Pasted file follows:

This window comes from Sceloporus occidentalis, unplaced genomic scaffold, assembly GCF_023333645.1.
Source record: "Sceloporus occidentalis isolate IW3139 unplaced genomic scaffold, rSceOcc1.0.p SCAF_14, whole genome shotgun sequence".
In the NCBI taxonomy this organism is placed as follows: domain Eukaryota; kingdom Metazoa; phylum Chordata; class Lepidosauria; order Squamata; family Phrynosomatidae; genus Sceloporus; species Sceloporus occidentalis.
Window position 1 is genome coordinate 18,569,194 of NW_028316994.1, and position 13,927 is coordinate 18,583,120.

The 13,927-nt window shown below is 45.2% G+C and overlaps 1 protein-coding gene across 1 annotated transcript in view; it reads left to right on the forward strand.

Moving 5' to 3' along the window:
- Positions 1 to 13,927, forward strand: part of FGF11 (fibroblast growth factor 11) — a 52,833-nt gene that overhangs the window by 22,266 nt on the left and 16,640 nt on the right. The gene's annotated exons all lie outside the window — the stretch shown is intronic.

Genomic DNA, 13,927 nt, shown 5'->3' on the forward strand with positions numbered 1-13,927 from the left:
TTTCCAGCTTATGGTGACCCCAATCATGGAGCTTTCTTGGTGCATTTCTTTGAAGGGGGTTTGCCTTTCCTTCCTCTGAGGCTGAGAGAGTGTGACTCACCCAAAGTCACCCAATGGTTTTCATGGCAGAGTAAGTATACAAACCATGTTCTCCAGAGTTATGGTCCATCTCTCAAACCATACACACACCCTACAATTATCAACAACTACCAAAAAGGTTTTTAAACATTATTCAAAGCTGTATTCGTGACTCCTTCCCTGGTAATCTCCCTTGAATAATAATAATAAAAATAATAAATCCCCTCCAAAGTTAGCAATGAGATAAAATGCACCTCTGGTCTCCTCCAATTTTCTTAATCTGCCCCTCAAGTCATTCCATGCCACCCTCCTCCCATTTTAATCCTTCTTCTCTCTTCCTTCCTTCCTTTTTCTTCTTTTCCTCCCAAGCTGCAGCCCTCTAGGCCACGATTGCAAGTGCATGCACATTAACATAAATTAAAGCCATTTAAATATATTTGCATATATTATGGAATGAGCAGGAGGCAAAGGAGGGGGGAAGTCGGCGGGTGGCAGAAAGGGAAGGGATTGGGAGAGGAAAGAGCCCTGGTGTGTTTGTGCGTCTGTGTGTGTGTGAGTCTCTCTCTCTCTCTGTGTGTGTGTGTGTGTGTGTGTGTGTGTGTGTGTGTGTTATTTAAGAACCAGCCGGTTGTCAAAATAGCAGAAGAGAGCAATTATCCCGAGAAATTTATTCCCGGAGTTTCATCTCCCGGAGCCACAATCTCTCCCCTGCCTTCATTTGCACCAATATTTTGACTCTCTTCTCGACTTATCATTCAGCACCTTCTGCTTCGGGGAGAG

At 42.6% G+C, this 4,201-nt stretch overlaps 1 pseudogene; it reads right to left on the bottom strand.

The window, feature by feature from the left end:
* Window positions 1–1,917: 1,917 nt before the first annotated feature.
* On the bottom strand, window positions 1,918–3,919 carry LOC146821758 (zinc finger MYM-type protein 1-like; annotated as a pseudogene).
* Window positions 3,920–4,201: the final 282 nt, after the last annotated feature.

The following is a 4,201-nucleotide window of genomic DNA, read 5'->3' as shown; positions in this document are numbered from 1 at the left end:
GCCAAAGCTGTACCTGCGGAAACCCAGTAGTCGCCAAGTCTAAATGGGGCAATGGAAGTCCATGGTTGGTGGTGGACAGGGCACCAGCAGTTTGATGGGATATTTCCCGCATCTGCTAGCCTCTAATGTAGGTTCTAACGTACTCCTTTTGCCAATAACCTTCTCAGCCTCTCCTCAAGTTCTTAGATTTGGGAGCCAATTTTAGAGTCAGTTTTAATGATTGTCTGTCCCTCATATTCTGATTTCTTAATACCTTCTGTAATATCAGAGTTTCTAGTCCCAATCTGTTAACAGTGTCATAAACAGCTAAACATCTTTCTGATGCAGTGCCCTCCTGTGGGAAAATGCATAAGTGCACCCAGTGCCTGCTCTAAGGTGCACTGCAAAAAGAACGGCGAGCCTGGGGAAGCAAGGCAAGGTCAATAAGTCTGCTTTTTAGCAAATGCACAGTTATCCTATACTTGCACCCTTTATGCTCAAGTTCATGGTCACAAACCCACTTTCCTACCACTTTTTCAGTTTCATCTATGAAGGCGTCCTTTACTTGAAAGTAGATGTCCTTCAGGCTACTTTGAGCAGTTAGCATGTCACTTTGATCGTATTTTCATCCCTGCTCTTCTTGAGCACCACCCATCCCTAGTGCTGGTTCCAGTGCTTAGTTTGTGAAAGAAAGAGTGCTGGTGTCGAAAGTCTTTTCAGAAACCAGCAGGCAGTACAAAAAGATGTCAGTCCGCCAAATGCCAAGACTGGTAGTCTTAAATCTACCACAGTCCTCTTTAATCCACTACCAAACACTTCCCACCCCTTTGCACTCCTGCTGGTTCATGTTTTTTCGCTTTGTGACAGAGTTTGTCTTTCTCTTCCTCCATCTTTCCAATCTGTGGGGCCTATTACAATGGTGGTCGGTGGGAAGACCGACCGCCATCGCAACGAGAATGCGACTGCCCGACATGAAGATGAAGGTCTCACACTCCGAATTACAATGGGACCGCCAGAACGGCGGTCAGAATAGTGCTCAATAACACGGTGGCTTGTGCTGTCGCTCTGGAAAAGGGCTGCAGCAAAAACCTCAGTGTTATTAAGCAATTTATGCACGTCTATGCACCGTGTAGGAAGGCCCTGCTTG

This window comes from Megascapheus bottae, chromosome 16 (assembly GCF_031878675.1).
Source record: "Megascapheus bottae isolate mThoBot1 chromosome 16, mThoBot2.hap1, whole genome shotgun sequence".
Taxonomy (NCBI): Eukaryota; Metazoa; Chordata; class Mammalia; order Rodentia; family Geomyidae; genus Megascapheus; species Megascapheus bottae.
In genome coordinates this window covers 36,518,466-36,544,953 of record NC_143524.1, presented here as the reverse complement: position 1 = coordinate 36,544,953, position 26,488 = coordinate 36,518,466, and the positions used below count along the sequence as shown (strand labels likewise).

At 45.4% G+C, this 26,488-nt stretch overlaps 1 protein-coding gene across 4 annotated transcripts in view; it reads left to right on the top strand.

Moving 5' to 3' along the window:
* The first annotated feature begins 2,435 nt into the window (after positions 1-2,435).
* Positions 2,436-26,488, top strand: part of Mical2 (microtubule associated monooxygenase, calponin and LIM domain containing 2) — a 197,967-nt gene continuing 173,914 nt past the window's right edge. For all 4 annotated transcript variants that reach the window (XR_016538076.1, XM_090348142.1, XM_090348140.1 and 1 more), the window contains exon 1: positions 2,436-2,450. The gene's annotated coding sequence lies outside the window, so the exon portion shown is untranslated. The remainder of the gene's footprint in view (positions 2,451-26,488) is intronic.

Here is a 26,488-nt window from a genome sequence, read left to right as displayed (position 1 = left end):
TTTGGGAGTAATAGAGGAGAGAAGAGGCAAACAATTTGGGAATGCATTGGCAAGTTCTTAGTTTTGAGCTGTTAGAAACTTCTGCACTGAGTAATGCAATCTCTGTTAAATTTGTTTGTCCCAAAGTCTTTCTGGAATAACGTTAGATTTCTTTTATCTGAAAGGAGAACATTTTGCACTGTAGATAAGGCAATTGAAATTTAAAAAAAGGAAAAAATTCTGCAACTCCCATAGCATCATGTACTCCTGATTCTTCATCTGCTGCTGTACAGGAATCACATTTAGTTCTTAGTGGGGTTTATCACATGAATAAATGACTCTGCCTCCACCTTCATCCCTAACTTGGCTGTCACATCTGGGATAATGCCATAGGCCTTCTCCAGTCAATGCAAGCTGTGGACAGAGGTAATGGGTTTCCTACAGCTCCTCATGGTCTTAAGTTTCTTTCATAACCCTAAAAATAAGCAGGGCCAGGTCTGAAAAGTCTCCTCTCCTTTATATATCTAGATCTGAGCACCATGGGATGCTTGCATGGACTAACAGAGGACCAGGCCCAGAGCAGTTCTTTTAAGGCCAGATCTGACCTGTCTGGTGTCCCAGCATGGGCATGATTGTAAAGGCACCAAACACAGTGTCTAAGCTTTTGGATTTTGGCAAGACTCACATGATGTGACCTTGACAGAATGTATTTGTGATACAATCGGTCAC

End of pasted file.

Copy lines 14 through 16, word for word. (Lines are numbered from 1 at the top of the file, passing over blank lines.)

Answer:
* Window positions 3,920–4,201: the final 282 nt, after the last annotated feature.

The following is a 4,201-nucleotide window of genomic DNA, read 5'->3' as shown; positions in this document are numbered from 1 at the left end:
GCCAAAGCTGTACCTGCGGAAACCCAGTAGTCGCCAAGTCTAAATGGGGCAATGGAAGTCCATGGTTGGTGGTGGACAGGGCACCAGCAGTTTGATGGGATATTTCCCGCATCTGCTAGCCTCTAATGTAGGTTCTAACGTACTCCTTTTGCCAATAACCTTCTCAGCCTCTCCTCAAGTTCTTAGATTTGGGAGCCAATTTTAGAGTCAGTTTTAATGATTGTCTGTCCCTCATATTCTGATTTCTTAATACCTTCTGTAATATCAGAGTTTCTAGTCCCAATCTGTTAACAGTGTCATAAACAGCTAAACATCTTTCTGATGCAGTGCCCTCCTGTGGGAAAATGCATAAGTGCACCCAGTGCCTGCTCTAAGGTGCACTGCAAAAAGAACGGCGAGCCTGGGGAAGCAAGGCAAGGTCAATAAGTCTGCTTTTTAGCAAATGCACAGTTATCCTATACTTGCACCCTTTATGCTCAAGTTCATGGTCACAAACCCACTTTCCTACCACTTTTTCAGTTTCATCTATGAAGGCGTCCTTTACTTGAAAGTAGATGTCCTTCAGGCTACTTTGAGCAGTTAGCATGTCACTTTGATCGTATTTTCATCCCTGCTCTTCTTGAGCACCACCCATCCCTAGTGCTGGTTCCAGTGCTTAGTTTGTGAAAGAAAGAGTGCTGGTGTCGAAAGTCTTTTCAGAAACCAGCAGGCAGTACAAAAAGATGTCAGTCCGCCAAATGCCAAGACTGGTAGTCTTAAATCTACCACAGTCCTCTTTAATCCACTACCAAACACTTCCCACCCCTTTGCACTCCTGCTGGTTCATGTTTTTTCGCTTTGTGACAGAGTTTGTCTTTCTCTTCCTCCATCTTTCCAATCTGTGGGGCCTATTACAATGGTGGTCGGTGGGAAGACCGACCGCCATCGCAACGAGAATGCGACTGCCCGACATGAAGATGAAGGTCTCACACTCCGAATTACAATGGGACCGCCAGAACGGCGGTCAGAATAGTGCTCAATAACACGGTGGCTTGTGCTGTCGCTCTGGAAAAGGGCTGCAGCAAAAACCTCAGTGTTATTAAGCAATTTATGCACGTCTATGCACCGTGTAGGAAGGCCCTGCTTG